What started as a political crisis in November 2013 has evolved into armed conflict and near-humanitarian catastrophe in eastern Ukraine. As social and economic conditions in the country continue to deteriorate, every aspect of daily life is affected. The estimated 200,000 Jews of Ukraine — the world’s fifth largest Jewish population — are not immune. They face a crumbling economy, terrifying realities of ongoing conflict, political instability, ethnic tensions and anti-Semitism.
Through our national office, the Jewish Federation of Greater New Haven is working with the American Jewish Joint Distribution Committee (JDC), The Jewish Agency for Israel and others to care for our family in Ukraine. Much of this work takes place behind the scenes, where we can be more effective on a personal, human level. Our system’s work in Ukraine addresses real and immediate human needs, from assistance for internally displaced people to Jewish continuity and communal programming to ongoing homecare and Hesed services.
- The Jewish Agency’s Mayak Center for Displaced Persons has served close to 2,000 people since it opened its doors in the summer of 2014. The Center helped 40 displaced people a day in 2016 and continues to serve large groups in 2017.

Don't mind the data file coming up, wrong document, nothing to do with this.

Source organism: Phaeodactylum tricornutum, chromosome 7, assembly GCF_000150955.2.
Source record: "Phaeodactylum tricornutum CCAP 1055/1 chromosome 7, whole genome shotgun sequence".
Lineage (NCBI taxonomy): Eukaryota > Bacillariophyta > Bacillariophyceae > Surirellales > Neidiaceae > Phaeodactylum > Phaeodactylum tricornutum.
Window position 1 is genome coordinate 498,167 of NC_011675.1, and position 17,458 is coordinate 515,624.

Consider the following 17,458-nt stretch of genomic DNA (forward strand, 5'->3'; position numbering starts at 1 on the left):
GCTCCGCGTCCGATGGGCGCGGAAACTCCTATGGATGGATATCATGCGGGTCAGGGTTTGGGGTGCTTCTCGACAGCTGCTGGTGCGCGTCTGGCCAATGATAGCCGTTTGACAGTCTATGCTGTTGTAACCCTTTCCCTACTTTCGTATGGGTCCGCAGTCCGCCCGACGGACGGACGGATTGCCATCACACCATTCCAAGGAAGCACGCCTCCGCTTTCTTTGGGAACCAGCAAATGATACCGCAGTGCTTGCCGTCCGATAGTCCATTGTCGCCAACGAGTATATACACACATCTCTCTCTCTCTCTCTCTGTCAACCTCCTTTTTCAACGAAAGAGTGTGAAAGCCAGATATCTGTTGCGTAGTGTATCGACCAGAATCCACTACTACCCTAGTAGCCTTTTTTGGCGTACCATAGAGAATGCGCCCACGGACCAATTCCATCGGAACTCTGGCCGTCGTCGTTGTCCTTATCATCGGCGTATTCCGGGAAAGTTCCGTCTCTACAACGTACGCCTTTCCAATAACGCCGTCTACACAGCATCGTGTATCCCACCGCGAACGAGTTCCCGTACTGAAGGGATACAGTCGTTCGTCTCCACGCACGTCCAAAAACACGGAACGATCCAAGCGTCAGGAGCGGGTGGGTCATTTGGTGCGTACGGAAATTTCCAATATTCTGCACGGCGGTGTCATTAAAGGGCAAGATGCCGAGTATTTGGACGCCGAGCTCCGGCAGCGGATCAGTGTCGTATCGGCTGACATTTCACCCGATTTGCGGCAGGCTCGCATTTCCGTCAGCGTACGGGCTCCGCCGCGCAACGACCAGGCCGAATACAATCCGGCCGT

- 5,851 new olim from Ukraine have received assistance from The Jewish Agency’s aliyah and absorption services.
- Local populations have received assistance with security needs, Jewish continuity and communal programs, and meaningful connections to Israel.
- Over 6,500 people have been directly helped through JDC’s Hesed and other assistance programs in Ukraine. Our agencies provide food, medication and homecare services to 4,500 people in the conflict zone on a monthly basis.
- Our agencies are also there to help formerly displaced people return to their homes or resettle in new locations, and find a sense of security and normalcy.
Thanks to the generosity of this community that touches more Jewish lives than any other entity on the planet, Federation is there in every random act of kindness, every family rescued, every spiritual awakening. Every time we see our fellow Jews’ plight as that of our own, we strive to repair a broken world.
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